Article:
By Juliet Mwangi.
To some of us, there is nothing good in tragic moments. Not so for Douglas Logedi, and here is why:
- How did this journey begin?
My writing journey has been a long and exciting one. I started thinking about writing in 2013 but never put it to practice. In fact, I refused to be acknowledged as a writer. This was despite the fact that I was writing poems and short stories for my blog that was hosted on BlogSpot at the time. However, in 2015, this changed. A childhood friend of mine was shot dead in the Garissa attack and the grief drove me to write a short story in his memory. In the same year, there was a writing competition for which submitted a story. It did not win but the inspiration from it and the encouragement from a friend of mine named Beryl got this story up.
- Your book, from the title itself to the cover page, is intriguing. Why should one get to turn the cover and start reading it?
Chasing a Bullet is not your regular novel. If I were a Non-Kenyan reading it somewhere in New York (with foreign characters and a setting you know nothing about), I would still comfortably say it is a crime thriller done in Kenya for Kenyans. The moment you decide to go past the cover, you will not be reading a story; you will be living through it. I try to bring life to the story by making it engaging, gripping, and authentic.
- Is this it or should we expect another book (s) from you?
Expect many other books from me. I have actually given a hint of what is coming next. All you need to do is to read the end of this book. *wink*
- What are some of the challenges you faced before getting published and how did you handle them?
My memory of the challenges is scanty because I love challenges and they become part of my routine so much that I do not feel them. However, do not underestimate the work of getting the right people to do different things; editing, proofreading, design, and printing. Do not underestimate the cost of self-publishing and negative energy from people who see the story in their own lenses. I lost count of those who were against publishing this book. I am just grateful to have pushed through and have Chasing a Bullet on your bookshelves.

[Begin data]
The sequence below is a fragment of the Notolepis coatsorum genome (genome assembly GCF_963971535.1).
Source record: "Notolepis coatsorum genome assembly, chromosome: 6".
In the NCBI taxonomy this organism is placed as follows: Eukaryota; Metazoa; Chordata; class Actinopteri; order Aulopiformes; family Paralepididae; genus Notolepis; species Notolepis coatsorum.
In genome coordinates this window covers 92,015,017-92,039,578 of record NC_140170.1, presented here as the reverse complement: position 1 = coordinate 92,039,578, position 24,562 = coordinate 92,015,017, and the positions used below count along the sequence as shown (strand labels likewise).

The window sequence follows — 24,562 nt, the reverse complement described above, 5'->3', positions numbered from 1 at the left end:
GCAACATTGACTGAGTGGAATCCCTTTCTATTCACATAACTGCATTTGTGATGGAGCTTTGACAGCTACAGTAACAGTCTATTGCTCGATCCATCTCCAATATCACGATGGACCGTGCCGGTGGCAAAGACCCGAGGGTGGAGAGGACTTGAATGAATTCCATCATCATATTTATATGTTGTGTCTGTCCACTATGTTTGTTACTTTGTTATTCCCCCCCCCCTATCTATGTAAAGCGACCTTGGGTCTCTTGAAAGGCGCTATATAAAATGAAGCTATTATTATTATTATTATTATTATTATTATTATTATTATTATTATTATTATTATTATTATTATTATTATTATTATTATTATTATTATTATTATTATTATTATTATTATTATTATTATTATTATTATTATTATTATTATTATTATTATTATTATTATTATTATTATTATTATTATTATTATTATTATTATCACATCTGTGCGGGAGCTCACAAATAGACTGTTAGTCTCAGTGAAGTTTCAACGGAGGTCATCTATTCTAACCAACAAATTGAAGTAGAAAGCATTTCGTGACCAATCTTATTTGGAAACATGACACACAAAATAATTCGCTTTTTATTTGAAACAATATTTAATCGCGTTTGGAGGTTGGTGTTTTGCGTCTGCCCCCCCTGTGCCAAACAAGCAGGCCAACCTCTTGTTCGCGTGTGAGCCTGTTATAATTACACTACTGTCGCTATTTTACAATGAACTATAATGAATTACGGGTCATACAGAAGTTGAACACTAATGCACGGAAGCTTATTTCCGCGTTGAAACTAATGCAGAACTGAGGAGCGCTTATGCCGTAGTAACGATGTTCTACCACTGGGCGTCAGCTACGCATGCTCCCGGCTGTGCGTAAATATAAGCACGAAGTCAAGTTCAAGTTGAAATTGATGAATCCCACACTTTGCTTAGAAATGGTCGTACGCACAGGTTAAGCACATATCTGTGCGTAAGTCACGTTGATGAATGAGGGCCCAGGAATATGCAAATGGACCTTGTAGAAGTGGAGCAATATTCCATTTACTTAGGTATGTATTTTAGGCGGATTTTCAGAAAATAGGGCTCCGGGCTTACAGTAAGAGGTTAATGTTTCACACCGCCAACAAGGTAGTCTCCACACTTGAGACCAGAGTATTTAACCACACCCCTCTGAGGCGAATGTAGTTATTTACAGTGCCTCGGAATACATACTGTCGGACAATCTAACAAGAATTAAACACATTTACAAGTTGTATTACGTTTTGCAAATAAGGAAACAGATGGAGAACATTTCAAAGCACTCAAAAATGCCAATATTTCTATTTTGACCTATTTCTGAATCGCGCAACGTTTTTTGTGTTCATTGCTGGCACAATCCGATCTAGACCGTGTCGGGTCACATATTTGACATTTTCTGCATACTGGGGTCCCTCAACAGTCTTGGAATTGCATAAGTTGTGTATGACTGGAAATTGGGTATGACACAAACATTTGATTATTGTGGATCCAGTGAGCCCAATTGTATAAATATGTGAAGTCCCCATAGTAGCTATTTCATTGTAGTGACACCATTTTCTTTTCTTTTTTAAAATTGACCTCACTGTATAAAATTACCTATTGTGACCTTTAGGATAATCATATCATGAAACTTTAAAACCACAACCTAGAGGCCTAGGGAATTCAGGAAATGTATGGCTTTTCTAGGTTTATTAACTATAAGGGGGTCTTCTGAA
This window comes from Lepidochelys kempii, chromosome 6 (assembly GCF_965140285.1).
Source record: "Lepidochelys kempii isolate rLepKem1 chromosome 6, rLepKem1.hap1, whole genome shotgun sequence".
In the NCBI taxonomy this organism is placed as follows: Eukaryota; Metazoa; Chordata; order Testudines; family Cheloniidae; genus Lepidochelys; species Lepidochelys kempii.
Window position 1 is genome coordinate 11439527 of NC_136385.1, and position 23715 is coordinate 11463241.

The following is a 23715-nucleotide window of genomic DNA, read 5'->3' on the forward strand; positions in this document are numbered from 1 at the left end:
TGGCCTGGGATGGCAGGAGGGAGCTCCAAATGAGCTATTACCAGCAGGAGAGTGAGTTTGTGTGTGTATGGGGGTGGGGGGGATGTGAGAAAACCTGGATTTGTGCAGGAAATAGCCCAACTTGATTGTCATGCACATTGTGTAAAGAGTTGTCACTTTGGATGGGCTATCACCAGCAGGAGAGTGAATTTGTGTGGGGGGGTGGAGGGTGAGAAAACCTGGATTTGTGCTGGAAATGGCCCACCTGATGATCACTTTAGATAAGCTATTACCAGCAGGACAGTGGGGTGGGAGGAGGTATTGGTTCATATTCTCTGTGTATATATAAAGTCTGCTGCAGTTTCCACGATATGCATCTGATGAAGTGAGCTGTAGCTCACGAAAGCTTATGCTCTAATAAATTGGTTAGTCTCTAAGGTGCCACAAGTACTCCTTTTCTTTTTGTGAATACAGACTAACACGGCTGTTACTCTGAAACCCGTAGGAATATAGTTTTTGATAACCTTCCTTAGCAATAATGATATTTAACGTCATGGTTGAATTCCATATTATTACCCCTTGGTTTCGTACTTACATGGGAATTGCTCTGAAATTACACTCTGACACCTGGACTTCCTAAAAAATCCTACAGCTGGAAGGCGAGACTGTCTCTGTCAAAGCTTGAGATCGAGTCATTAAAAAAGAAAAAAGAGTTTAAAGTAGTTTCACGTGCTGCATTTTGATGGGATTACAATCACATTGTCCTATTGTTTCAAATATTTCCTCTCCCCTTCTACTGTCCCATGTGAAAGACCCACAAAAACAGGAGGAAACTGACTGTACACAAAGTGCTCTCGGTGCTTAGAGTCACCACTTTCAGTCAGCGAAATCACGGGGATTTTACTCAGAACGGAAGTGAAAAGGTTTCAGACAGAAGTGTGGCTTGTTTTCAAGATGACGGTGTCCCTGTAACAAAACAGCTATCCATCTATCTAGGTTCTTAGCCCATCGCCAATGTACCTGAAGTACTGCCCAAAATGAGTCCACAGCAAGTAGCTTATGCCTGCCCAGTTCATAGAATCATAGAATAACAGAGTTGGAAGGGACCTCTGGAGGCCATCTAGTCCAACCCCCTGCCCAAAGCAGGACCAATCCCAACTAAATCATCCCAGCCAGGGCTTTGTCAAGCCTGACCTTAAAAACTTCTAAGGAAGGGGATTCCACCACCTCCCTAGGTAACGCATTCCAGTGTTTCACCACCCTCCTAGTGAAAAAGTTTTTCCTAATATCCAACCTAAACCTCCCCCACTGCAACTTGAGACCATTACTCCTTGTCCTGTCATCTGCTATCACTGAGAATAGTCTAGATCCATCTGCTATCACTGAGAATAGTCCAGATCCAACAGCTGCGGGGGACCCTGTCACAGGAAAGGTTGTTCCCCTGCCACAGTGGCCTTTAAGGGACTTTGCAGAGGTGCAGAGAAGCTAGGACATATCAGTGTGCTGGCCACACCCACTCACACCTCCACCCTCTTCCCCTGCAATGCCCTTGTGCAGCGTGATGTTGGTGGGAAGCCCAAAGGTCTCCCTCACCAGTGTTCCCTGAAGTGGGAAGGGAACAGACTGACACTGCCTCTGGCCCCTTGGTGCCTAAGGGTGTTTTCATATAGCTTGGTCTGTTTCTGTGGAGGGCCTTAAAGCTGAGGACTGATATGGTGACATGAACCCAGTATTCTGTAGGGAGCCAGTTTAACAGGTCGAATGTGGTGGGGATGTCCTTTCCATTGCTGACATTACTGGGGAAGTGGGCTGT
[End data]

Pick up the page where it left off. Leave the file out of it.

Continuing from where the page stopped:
- Writers Guild Kenya has this year’s theme as ‘Holding hands’. What contribution would you give to see this theme into fruition by the end of the year?
Let us see whether we can bring through more people to tell their stories in an authentic way without fear.
Let us see whether we can create more diverse effect across the country.
Let us see how much mentorship we can create. I believe holding hands should be about walking together and helping each other soar to our very best selves. I would like to especially see us bring up new and motivated writers from the young ambitious minds we have. That is the best I would suggest.
- What would you have done differently if given the chance to impact young writers?
I am not experienced enough or ‘developed’ as a writer to answer this. We can only hope, as young writers, that more support will come our way as we try to grow.
- How long does it take you to finish reading one book? And do you have a reading list of the year?
I read a book in two weeks then take a week’s break and get to it again.
No, I do not have a reading list. I am a random person who reads the book I pick. Reading lists do not work so well for me, I would rather enjoy the spontaneity.
- If you were to meet an author (dead or alive) who would they be? Why would you want to meet them so much?
I would love to meet Stieg Larsson. I love the way he captures crime in his books and how he develops his stories. Stieg is such a deeply authentic writer with a strong interest in romance, crime, and violence. Very few people have that combination.
- What is a typical Monday for you?
I am self-employed. Every day is a Monday. Therefore, my typical Monday and my typical Friday are the same. I wake up, check my mails, obviously take my tea and sometimes, I work out. From there, my day is unscripted. I could spend the whole day indoors working on a proposal, writing, or even watching television or spend it in the in meetings and pitching. That goes on until 7pm. From there, it’s resting at home, having dinner and retiring to bed in the wicked hours of the night.
- What is your favorite chill spot and food?
I would love you to show me some chill spots. I do not have favorites. I love food. I am Luhya, which means the status of my appetite is not a secret to anyone. Nonetheless, I am somewhat traditional. Get me some ugali and traditional vegetables and I will be good to go. If you have to cook some flesh for me, make it chicken or liver. Make sure there is tea after the meal, whatever the meal is. By the way, I hope I am giving you a menu of what to make me (chuckles).
You do not want to miss the opportunity to live through this thrilling novel. Grab your copy today!
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